Colorado business leaders remain optimistic going into the second quarter of 2012 suggesting a recovery is taking hold, according to the most recent quarterly Leeds Business Confidence Index, or LBCI, released today by the University of Colorado Boulder’s Leeds School of Business.
For the second quarter of 2012 the LBCI posted a reading of 62.2, up from 54.5 last quarter. Business leaders are optimistic about all of the metrics measured by the quarterly index, which include industry sales and profits, capital expenditures and hiring plans, and national and state economic growth.
“The second quarter index highlights that business leaders in Colorado are becoming more confident and worrying less about the economy,” said economist Richard Wobbekind, executive director of the Leeds School’s Business Research Division, who conducts the quarterly survey. “This is reflected both in the overall index, as well as in the subindexes.”
An index reading of 50 is neutral. A reading greater than 50 indicates positive expectations, while one lower than 50 indicates negative expectations.
While uneasiness concerning the European debt crisis may have led to cautious optimism in the first quarter, greater stability in Europe and encouraging reports on consumption and job growth in Colorado and in the U.S. economy seem to have boosted confidence for the second quarter, according to Wobbekind.
More than half of the business leaders who responded to the quarterly survey (50.8 percent) also expect that Colorado employees will receive modest wage increases of up to 4 percent in 2012.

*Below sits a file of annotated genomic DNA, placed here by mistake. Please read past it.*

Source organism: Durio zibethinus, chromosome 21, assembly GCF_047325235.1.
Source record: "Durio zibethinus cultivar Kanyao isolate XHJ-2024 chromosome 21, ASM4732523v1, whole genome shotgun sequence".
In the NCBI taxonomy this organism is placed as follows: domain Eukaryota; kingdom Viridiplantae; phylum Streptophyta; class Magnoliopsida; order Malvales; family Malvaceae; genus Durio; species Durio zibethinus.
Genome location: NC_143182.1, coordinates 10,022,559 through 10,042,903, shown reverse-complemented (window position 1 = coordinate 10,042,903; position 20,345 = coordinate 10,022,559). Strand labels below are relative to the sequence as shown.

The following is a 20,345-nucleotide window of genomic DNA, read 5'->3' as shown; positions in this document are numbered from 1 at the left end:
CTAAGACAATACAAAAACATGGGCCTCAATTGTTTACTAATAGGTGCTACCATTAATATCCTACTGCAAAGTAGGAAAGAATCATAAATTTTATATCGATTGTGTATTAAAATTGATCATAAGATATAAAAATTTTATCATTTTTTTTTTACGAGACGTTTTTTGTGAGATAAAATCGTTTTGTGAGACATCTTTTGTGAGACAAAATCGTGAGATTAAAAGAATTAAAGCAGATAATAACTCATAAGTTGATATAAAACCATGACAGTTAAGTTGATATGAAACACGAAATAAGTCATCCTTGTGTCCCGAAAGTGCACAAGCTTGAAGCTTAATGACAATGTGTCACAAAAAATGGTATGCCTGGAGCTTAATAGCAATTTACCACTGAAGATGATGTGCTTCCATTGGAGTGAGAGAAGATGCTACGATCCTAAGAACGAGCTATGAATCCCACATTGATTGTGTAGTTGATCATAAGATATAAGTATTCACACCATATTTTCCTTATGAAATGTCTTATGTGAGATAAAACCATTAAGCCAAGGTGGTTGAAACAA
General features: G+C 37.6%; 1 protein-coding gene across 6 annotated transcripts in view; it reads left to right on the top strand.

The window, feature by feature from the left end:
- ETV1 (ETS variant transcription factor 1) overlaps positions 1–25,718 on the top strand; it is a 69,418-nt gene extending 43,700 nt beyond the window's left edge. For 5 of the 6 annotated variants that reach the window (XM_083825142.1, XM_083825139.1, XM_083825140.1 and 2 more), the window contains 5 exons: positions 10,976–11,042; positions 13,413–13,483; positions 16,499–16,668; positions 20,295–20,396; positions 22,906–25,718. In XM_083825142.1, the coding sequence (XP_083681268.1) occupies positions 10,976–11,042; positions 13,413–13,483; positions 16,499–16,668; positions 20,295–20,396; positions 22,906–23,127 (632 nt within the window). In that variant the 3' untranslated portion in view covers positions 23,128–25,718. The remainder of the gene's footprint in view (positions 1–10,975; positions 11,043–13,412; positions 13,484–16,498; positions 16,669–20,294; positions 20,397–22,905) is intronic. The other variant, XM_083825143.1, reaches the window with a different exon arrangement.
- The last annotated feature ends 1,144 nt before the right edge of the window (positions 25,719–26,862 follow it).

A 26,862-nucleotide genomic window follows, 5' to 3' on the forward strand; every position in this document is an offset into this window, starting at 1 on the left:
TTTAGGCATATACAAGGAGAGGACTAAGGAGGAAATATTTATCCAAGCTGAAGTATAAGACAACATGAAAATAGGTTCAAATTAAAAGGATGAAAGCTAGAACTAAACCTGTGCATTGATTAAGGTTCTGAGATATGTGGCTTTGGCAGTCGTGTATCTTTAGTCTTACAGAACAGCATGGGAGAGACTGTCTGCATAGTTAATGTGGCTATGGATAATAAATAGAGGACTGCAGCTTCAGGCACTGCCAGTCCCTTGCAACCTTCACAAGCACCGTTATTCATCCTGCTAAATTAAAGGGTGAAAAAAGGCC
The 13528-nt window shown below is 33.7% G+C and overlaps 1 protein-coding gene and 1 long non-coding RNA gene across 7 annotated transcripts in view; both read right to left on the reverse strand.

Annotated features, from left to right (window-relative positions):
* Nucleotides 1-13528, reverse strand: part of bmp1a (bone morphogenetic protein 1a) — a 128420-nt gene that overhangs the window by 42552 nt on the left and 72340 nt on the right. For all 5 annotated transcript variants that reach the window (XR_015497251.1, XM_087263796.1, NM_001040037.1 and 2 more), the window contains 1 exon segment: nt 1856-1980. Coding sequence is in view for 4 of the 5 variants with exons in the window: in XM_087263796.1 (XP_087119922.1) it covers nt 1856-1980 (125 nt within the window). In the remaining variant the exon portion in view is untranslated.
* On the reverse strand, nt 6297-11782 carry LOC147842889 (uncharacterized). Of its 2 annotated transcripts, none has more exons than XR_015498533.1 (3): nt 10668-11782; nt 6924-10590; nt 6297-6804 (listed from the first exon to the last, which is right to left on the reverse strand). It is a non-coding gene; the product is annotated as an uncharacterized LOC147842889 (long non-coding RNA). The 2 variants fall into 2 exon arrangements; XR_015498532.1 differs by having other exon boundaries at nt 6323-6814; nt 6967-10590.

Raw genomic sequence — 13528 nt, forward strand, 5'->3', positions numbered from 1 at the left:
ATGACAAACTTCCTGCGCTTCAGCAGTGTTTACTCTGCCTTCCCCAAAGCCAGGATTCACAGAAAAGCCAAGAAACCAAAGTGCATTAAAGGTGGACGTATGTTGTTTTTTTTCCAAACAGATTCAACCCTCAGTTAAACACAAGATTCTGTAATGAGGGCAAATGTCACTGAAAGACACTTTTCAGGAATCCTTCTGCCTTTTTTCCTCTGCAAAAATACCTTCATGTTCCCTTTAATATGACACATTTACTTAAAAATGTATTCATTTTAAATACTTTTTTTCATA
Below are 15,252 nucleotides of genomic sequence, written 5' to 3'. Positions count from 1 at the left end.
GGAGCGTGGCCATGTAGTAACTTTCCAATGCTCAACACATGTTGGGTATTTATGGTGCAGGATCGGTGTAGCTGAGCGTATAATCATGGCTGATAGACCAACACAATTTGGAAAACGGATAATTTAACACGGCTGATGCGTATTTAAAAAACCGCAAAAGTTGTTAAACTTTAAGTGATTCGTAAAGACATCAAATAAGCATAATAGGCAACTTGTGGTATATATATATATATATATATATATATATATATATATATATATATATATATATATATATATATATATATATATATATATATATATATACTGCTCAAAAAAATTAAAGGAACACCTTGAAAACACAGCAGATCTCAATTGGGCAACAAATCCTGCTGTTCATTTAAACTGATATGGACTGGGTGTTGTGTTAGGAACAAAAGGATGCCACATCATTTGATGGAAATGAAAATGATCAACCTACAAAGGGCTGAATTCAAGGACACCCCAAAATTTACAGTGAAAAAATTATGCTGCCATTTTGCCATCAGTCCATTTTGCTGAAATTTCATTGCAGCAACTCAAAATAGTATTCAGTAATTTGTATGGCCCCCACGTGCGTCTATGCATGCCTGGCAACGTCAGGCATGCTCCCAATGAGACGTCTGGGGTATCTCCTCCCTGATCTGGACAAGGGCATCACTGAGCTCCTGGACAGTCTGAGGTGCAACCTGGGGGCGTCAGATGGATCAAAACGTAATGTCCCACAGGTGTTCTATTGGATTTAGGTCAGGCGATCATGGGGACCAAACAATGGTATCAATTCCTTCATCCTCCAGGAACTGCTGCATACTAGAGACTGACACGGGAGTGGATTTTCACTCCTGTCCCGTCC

Hiring and capital expenditures had readings of 59.6 and 58.9 respectively, up from 52.5 and 52.4 last quarter. While Colorado employment figures vary greatly by industry and by metropolitan statistical area, or MSA, all of the state’s MSAs recorded year-over-year growth in February, with Grand Junction and the Denver-Aurora areas showing the most growth at 2.5 percent and 2.2 percent respectively.
Overall, business leaders in Colorado believe the state’s economy is in better shape than the national economy, but more importantly, their optimism for the national economy also increased substantially.
The second quarter index measuring the prospects for the state economy rose from 58.4 to 67.1, while the national index rose 11 points from 51.2 to 62.2.
Business leaders’ sales expectations for the second quarter increased from 57.8 in the first quarter to 64.6, and their profit expectations increased from 54.5 last quarter to 60.8.
To access the complete report visit http://leeds.colorado.edu/brd and click on the Leeds Business Confidence Index link located on the left side of the page.
Richard Wobbekind, 303-492-1147
Brian Lewandowski, 303-492-3307
Greg Swenson, 303-492-3113